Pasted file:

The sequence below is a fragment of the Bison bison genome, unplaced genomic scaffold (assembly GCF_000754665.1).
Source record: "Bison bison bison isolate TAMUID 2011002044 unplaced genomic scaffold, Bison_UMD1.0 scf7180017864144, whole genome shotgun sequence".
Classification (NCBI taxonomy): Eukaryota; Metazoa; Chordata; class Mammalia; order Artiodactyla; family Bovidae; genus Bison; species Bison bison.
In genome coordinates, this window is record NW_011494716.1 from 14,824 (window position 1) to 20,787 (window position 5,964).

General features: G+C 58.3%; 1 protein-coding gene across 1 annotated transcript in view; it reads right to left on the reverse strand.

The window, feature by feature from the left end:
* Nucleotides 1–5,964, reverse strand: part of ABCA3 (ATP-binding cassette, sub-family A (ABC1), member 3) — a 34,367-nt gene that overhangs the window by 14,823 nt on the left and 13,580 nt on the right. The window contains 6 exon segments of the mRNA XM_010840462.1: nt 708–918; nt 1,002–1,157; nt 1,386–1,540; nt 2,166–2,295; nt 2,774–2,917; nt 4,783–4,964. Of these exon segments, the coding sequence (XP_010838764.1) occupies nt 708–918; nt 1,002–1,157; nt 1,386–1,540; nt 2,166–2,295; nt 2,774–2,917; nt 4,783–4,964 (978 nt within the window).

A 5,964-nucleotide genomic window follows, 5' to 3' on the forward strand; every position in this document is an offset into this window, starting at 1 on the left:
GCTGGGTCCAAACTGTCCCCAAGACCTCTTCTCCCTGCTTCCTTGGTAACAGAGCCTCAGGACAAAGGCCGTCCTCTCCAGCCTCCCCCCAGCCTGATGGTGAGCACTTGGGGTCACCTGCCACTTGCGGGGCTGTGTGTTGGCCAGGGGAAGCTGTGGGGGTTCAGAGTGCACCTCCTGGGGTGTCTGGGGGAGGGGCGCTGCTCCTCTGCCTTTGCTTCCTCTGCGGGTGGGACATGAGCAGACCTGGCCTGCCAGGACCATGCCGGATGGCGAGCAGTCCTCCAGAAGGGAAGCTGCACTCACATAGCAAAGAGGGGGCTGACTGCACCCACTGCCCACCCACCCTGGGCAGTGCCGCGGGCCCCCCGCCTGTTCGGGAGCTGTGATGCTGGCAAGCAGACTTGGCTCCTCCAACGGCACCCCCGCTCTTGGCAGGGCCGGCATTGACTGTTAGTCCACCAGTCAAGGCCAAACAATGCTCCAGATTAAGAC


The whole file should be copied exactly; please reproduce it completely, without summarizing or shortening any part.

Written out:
The sequence below is a fragment of the Bison bison genome, unplaced genomic scaffold (assembly GCF_000754665.1).
Source record: "Bison bison bison isolate TAMUID 2011002044 unplaced genomic scaffold, Bison_UMD1.0 scf7180017864144, whole genome shotgun sequence".
Classification (NCBI taxonomy): Eukaryota; Metazoa; Chordata; class Mammalia; order Artiodactyla; family Bovidae; genus Bison; species Bison bison.
In genome coordinates, this window is record NW_011494716.1 from 14,824 (window position 1) to 20,787 (window position 5,964).

General features: G+C 58.3%; 1 protein-coding gene across 1 annotated transcript in view; it reads right to left on the reverse strand.

The window, feature by feature from the left end:
* Nucleotides 1–5,964, reverse strand: part of ABCA3 (ATP-binding cassette, sub-family A (ABC1), member 3) — a 34,367-nt gene that overhangs the window by 14,823 nt on the left and 13,580 nt on the right. The window contains 6 exon segments of the mRNA XM_010840462.1: nt 708–918; nt 1,002–1,157; nt 1,386–1,540; nt 2,166–2,295; nt 2,774–2,917; nt 4,783–4,964. Of these exon segments, the coding sequence (XP_010838764.1) occupies nt 708–918; nt 1,002–1,157; nt 1,386–1,540; nt 2,166–2,295; nt 2,774–2,917; nt 4,783–4,964 (978 nt within the window).

A 5,964-nucleotide genomic window follows, 5' to 3' on the forward strand; every position in this document is an offset into this window, starting at 1 on the left:
GCTGGGTCCAAACTGTCCCCAAGACCTCTTCTCCCTGCTTCCTTGGTAACAGAGCCTCAGGACAAAGGCCGTCCTCTCCAGCCTCCCCCCAGCCTGATGGTGAGCACTTGGGGTCACCTGCCACTTGCGGGGCTGTGTGTTGGCCAGGGGAAGCTGTGGGGGTTCAGAGTGCACCTCCTGGGGTGTCTGGGGGAGGGGCGCTGCTCCTCTGCCTTTGCTTCCTCTGCGGGTGGGACATGAGCAGACCTGGCCTGCCAGGACCATGCCGGATGGCGAGCAGTCCTCCAGAAGGGAAGCTGCACTCACATAGCAAAGAGGGGGCTGACTGCACCCACTGCCCACCCACCCTGGGCAGTGCCGCGGGCCCCCCGCCTGTTCGGGAGCTGTGATGCTGGCAAGCAGACTTGGCTCCTCCAACGGCACCCCCGCTCTTGGCAGGGCCGGCATTGACTGTTAGTCCACCAGTCAAGGCCAAACAATGCTCCAGATTAAGAC